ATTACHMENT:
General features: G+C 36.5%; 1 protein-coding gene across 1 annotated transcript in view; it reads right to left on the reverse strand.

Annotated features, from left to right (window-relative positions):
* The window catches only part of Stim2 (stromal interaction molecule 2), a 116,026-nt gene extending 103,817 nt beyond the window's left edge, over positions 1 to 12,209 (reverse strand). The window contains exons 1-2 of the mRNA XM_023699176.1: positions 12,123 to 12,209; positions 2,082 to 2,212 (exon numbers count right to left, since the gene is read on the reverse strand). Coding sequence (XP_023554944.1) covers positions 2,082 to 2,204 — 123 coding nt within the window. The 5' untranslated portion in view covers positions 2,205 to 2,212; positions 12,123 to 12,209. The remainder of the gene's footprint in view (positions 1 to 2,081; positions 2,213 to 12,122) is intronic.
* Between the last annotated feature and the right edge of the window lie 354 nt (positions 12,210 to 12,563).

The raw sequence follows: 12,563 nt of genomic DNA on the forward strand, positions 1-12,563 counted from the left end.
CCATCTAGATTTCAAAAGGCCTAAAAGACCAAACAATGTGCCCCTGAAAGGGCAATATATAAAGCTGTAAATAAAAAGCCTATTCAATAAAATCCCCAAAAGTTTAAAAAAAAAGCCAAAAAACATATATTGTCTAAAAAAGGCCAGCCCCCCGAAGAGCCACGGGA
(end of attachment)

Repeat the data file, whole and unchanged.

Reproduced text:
General features: G+C 36.5%; 1 protein-coding gene across 1 annotated transcript in view; it reads right to left on the reverse strand.

Annotated features, from left to right (window-relative positions):
* The window catches only part of Stim2 (stromal interaction molecule 2), a 116,026-nt gene extending 103,817 nt beyond the window's left edge, over positions 1 to 12,209 (reverse strand). The window contains exons 1-2 of the mRNA XM_023699176.1: positions 12,123 to 12,209; positions 2,082 to 2,212 (exon numbers count right to left, since the gene is read on the reverse strand). Coding sequence (XP_023554944.1) covers positions 2,082 to 2,204 — 123 coding nt within the window. The 5' untranslated portion in view covers positions 2,205 to 2,212; positions 12,123 to 12,209. The remainder of the gene's footprint in view (positions 1 to 2,081; positions 2,213 to 12,122) is intronic.
* Between the last annotated feature and the right edge of the window lie 354 nt (positions 12,210 to 12,563).

The raw sequence follows: 12,563 nt of genomic DNA on the forward strand, positions 1-12,563 counted from the left end.
CCATCTAGATTTCAAAAGGCCTAAAAGACCAAACAATGTGCCCCTGAAAGGGCAATATATAAAGCTGTAAATAAAAAGCCTATTCAATAAAATCCCCAAAAGTTTAAAAAAAAAGCCAAAAAACATATATTGTCTAAAAAAGGCCAGCCCCCCGAAGAGCCACGGGA